Breaking News
Comments
Newest First | Oldest First | Threaded View
Bert22306
User Rank
CEO
re: Power Tip 58: Power supply grounding--which camp are you in?
Bert22306   4/5/2013 8:41:40 PM
NO RATINGS
Probabaly the reason why heated debates emerge is because no one pat rule ever seems to work across the board (ha ha, what a pun). I agree with the comment that a ground plane amounts to a large area single-point ground. Thing is, whether on a single card, or in a large system of components, I guess the one basic goal is to minimize ground currents. And the knee-jerk reaction of isolating grounds doesn't always work, to this end, because then your risk frying components when their zero volt references drift too far apart. One good solution is fiber optics.

bikeron
User Rank
Rookie
re: Power Tip 58: Power supply grounding--which camp are you in?
bikeron   4/5/2013 4:52:12 PM
NO RATINGS
Lot's of grounding issues left out in this article.. looks like a TI advert to me...

Consultofactus
User Rank
Rookie
re: Power Tip 58: Power supply grounding--which camp are you in?
Consultofactus   4/5/2013 12:21:25 PM
NO RATINGS
Much depends on the power output level of the switcher. The simplified drawing in the article shows the typical single phase SMPS chip with on-chip gate driver. With literally dozens of chips to choose from this approach reaches its practical limit around 150W. For these middle-to-lower wattage supplies a single ground consisting of a compact star ("single point") topology is adequate, but a ground plane is preferred for best EMI performance. Much above the 150W (or so) level a separate gate driver device will greatly help decouple switching transients from the SMPS chip - this is where a two-mesh power and signal ground approach is necessary. In these designs the signal ground will host the SMPS chip and associated bias and feedback scaling/filtering circuits. These larger designs also tend to be poly-phase so a separate power ground is especially important to keep the multiple high current paths away from the control circuitry. The power ground is common to the gate driver, current sense, input capacitor(s) and OVP. Of course in isolated designs like flybacks there's almost always a third isolated "ground" on the output.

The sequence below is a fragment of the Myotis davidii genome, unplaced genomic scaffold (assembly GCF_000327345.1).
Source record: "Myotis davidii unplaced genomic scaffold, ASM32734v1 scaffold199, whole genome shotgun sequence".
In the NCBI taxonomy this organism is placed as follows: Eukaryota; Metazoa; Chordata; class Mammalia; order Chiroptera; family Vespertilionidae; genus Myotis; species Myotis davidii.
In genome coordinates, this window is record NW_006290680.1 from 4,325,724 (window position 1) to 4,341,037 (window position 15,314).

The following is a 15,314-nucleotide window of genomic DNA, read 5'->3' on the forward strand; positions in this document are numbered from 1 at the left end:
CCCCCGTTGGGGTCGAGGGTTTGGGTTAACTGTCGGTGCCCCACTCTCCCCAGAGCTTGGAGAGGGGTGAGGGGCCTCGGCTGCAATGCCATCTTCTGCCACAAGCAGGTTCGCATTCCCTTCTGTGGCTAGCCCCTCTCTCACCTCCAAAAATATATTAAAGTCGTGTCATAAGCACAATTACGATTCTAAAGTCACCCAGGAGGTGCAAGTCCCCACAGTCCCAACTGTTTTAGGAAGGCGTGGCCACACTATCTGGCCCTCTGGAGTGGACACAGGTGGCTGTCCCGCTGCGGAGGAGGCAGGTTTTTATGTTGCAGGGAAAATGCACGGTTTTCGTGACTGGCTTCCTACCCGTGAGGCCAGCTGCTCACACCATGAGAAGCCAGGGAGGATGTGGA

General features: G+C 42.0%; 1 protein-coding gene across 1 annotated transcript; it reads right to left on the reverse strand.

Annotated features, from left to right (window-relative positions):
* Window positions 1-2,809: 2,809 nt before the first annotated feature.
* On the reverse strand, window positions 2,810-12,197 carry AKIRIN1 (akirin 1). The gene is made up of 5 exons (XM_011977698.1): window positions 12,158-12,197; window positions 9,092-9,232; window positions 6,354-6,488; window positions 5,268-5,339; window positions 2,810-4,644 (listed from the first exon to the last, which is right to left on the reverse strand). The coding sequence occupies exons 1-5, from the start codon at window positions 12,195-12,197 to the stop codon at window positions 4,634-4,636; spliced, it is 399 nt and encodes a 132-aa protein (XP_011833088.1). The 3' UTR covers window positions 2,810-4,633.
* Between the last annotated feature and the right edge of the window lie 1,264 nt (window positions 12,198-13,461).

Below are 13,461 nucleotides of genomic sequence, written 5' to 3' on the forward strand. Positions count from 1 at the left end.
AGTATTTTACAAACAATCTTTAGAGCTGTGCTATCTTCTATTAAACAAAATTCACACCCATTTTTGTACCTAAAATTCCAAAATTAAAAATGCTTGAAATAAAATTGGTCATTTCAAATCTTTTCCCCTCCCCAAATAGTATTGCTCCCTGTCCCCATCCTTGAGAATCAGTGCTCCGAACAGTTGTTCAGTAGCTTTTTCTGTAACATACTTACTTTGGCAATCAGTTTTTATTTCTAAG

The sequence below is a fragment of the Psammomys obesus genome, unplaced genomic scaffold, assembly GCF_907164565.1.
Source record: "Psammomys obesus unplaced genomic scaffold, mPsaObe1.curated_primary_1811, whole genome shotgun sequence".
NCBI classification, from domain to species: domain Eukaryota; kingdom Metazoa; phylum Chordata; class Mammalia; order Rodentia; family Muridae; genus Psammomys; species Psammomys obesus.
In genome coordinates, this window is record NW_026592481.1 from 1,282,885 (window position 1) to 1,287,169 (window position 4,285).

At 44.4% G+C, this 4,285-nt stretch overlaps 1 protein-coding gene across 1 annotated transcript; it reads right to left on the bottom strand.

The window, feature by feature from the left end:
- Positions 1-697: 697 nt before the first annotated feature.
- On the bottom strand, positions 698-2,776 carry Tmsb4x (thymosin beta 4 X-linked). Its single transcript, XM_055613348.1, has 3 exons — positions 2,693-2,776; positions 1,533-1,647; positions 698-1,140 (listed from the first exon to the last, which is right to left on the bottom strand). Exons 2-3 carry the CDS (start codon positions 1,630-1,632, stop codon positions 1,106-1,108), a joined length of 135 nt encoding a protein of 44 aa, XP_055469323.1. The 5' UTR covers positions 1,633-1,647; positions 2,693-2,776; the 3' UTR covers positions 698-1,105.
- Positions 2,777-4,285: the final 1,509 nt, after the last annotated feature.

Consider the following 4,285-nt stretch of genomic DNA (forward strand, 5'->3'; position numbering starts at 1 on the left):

an_m
User Rank
Rookie
re: Power Tip 58: Power supply grounding--which camp are you in?
an_m   4/4/2013 6:43:14 PM
NO RATINGS
Oh yes. both are a single point star ground, one is just more distributed than the other :-) and then you have , vias and components on both sides of the board, all good fun. My mark one eye ball rule of thumb is like yours. Look at the currents, keep di/dt low. and break every other rule at some point or other



Flash Poll
EE Life
Frankenstein's Fix, Teardowns, Sideshows, Design Contests, Reader Content & More
Max Maxfield

MSGEQ7-Based DIY Audio Spectrum Analyzer: Testing
Max Maxfield
13 comments
In my previous column on this topic, we discussed the step-by-step construction of the first pass at a MSGEQ7-based DIY audio spectrum analyzer for use in my BADASS Display project. Of ...

Karen Field

June 2014 Cartoon Caption Winner
Karen Field
13 comments
Congratulations to "Wnderer" for submitting the winning caption for our June cartoon, after much heated conversation by our judges, given the plethora of great entries.

Jeremy Cook

Inspection Rejection: Why More Is Less in a Vision System
Jeremy Cook
3 comments
Albert Einstein has been quoted as saying, "Everything should be as simple as possible, but not simpler." I would never claim to have his level of insight -- or such an awesome head of ...

Jeremy Cook

Machine Fixes That Made Me Go 'DUH!'
Jeremy Cook
21 comments
As you can see in my bio at the end of this article, I work as a manufacturing engineer. One of my favorite things that happens on a Friday late in the afternoon is to hear my phone ring ...

Top Comments of the Week
Like Us on Facebook
EE Times on Twitter
EE Times Twitter Feed

Datasheets.com Parts Search

185 million searchable parts
(please enter a part number or hit search to begin)